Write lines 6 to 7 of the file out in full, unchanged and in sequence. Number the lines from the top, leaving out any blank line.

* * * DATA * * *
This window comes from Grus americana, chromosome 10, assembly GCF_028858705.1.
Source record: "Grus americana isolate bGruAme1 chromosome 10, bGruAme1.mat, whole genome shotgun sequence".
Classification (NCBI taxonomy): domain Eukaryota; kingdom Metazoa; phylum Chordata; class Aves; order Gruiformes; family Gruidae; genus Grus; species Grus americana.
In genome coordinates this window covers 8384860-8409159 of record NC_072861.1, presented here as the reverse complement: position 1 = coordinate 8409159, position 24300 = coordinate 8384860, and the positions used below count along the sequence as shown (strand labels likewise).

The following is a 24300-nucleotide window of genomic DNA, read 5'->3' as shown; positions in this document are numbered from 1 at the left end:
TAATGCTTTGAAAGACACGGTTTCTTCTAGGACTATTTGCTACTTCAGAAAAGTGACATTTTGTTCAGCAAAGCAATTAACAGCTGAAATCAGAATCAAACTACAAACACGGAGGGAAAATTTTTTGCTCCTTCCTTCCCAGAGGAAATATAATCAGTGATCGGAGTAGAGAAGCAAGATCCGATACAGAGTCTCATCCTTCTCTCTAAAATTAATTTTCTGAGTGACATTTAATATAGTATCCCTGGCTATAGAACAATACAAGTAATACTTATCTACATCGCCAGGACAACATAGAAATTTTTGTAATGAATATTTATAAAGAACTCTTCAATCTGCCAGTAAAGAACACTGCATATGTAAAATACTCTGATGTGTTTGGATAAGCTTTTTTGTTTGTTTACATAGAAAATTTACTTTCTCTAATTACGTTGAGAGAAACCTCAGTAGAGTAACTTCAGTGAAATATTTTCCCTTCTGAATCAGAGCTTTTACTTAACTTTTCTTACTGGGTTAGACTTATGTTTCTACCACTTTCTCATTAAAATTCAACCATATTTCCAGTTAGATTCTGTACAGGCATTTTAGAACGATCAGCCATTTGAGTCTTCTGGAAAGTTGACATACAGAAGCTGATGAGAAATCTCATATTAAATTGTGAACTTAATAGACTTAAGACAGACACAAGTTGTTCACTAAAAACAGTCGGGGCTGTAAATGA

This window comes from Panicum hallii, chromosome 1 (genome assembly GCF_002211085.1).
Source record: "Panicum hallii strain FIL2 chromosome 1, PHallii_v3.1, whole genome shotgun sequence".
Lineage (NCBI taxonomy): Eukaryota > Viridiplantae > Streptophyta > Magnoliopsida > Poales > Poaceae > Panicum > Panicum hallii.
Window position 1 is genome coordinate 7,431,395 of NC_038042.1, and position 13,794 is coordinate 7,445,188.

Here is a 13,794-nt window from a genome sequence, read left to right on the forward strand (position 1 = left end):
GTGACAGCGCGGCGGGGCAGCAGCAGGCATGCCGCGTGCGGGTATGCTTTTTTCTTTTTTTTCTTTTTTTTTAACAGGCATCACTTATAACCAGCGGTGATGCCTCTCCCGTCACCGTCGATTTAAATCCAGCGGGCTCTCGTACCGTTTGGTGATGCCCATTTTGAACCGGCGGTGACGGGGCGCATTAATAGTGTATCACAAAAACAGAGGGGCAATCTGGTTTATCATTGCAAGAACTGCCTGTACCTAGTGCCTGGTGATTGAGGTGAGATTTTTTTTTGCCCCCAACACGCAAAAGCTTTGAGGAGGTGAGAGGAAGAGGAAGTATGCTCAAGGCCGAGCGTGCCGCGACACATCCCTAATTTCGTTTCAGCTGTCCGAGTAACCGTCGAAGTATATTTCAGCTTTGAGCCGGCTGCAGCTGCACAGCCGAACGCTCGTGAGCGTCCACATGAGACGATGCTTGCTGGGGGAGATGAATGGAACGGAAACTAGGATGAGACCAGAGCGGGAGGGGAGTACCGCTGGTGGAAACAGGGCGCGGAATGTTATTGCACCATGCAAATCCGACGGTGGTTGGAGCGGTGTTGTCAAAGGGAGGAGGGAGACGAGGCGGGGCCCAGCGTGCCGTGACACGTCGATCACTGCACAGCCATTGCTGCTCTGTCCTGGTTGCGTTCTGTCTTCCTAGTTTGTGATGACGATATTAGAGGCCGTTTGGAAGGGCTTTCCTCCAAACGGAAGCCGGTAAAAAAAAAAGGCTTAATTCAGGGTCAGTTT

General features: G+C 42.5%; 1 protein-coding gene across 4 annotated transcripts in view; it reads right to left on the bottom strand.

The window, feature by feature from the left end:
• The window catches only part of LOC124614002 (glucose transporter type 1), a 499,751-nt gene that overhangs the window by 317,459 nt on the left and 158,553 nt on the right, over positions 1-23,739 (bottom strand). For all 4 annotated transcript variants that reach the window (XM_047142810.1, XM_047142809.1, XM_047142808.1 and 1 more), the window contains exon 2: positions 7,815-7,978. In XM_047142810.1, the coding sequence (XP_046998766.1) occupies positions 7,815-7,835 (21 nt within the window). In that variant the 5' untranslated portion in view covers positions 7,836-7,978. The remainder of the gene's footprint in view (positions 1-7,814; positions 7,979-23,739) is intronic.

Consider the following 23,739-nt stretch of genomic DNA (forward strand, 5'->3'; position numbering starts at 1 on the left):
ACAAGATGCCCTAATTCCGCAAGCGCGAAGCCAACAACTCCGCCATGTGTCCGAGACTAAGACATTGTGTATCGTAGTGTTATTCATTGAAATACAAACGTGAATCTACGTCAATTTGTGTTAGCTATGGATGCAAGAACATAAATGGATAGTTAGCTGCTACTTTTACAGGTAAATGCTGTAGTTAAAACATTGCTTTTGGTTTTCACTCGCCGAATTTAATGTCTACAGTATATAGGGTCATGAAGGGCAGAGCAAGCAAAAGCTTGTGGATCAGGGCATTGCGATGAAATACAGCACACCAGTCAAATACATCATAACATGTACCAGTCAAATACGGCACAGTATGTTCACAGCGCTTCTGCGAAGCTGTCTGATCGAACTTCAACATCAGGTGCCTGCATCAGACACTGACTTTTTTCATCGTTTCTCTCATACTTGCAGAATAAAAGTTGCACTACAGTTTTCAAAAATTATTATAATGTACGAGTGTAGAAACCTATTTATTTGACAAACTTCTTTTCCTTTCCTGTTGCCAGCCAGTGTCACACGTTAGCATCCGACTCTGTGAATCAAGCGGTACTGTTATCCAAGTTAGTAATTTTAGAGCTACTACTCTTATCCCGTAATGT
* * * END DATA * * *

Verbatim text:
TAATGCTTTGAAAGACACGGTTTCTTCTAGGACTATTTGCTACTTCAGAAAAGTGACATTTTGTTCAGCAAAGCAATTAACAGCTGAAATCAGAATCAAACTACAAACACGGAGGGAAAATTTTTTGCTCCTTCCTTCCCAGAGGAAATATAATCAGTGATCGGAGTAGAGAAGCAAGATCCGATACAGAGTCTCATCCTTCTCTCTAAAATTAATTTTCTGAGTGACATTTAATATAGTATCCCTGGCTATAGAACAATACAAGTAATACTTATCTACATCGCCAGGACAACATAGAAATTTTTGTAATGAATATTTATAAAGAACTCTTCAATCTGCCAGTAAAGAACACTGCATATGTAAAATACTCTGATGTGTTTGGATAAGCTTTTTTGTTTGTTTACATAGAAAATTTACTTTCTCTAATTACGTTGAGAGAAACCTCAGTAGAGTAACTTCAGTGAAATATTTTCCCTTCTGAATCAGAGCTTTTACTTAACTTTTCTTACTGGGTTAGACTTATGTTTCTACCACTTTCTCATTAAAATTCAACCATATTTCCAGTTAGATTCTGTACAGGCATTTTAGAACGATCAGCCATTTGAGTCTTCTGGAAAGTTGACATACAGAAGCTGATGAGAAATCTCATATTAAATTGTGAACTTAATAGACTTAAGACAGACACAAGTTGTTCACTAAAAACAGTCGGGGCTGTAAATGA

This window comes from Panicum hallii, chromosome 1 (genome assembly GCF_002211085.1).